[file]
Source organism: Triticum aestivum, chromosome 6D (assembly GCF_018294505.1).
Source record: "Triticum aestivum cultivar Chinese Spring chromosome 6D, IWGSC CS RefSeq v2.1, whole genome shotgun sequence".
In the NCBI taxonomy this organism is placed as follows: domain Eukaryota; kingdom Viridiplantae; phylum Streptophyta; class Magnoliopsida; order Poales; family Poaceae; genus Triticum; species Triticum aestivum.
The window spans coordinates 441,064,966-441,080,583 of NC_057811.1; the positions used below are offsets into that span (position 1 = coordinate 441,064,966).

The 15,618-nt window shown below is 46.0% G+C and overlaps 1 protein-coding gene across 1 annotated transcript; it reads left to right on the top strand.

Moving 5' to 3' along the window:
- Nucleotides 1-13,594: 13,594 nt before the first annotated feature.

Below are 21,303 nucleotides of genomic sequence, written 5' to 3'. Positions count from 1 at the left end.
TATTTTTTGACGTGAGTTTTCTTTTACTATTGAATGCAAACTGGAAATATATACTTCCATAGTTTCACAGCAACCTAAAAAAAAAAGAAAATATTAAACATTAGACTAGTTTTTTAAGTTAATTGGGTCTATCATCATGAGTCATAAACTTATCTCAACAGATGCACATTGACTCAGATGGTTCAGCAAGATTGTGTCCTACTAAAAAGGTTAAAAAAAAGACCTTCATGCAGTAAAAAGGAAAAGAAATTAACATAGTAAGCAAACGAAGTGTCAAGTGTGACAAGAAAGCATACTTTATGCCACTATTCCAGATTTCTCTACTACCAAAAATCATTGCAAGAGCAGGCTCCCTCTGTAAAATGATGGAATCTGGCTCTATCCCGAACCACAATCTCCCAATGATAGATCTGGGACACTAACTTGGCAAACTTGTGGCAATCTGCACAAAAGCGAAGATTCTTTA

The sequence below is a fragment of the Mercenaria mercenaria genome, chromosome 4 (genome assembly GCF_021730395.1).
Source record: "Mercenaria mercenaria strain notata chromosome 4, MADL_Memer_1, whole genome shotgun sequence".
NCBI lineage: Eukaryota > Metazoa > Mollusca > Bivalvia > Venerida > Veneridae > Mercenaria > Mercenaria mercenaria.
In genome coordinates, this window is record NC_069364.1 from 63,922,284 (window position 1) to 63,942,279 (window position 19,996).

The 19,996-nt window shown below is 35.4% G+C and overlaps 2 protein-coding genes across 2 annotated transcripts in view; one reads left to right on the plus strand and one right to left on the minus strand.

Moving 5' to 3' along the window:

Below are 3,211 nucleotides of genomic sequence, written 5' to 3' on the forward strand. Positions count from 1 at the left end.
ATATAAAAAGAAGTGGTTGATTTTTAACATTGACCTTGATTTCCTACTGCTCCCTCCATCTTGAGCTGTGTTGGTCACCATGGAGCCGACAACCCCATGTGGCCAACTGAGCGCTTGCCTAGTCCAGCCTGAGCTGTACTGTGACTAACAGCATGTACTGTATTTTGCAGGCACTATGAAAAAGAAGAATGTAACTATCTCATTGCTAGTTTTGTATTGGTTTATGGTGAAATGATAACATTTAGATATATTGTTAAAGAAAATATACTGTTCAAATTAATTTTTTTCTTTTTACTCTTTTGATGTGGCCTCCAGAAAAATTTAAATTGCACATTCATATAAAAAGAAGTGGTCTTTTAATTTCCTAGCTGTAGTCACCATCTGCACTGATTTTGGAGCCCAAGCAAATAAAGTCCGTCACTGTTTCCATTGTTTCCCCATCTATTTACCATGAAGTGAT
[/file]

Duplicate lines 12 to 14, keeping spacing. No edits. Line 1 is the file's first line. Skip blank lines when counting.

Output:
NCBI lineage: Eukaryota > Metazoa > Mollusca > Bivalvia > Venerida > Veneridae > Mercenaria > Mercenaria mercenaria.
In genome coordinates, this window is record NC_069364.1 from 63,922,284 (window position 1) to 63,942,279 (window position 19,996).

The 19,996-nt window shown below is 35.4% G+C and overlaps 2 protein-coding genes across 2 annotated transcripts in view; one reads left to right on the plus strand and one right to left on the minus strand.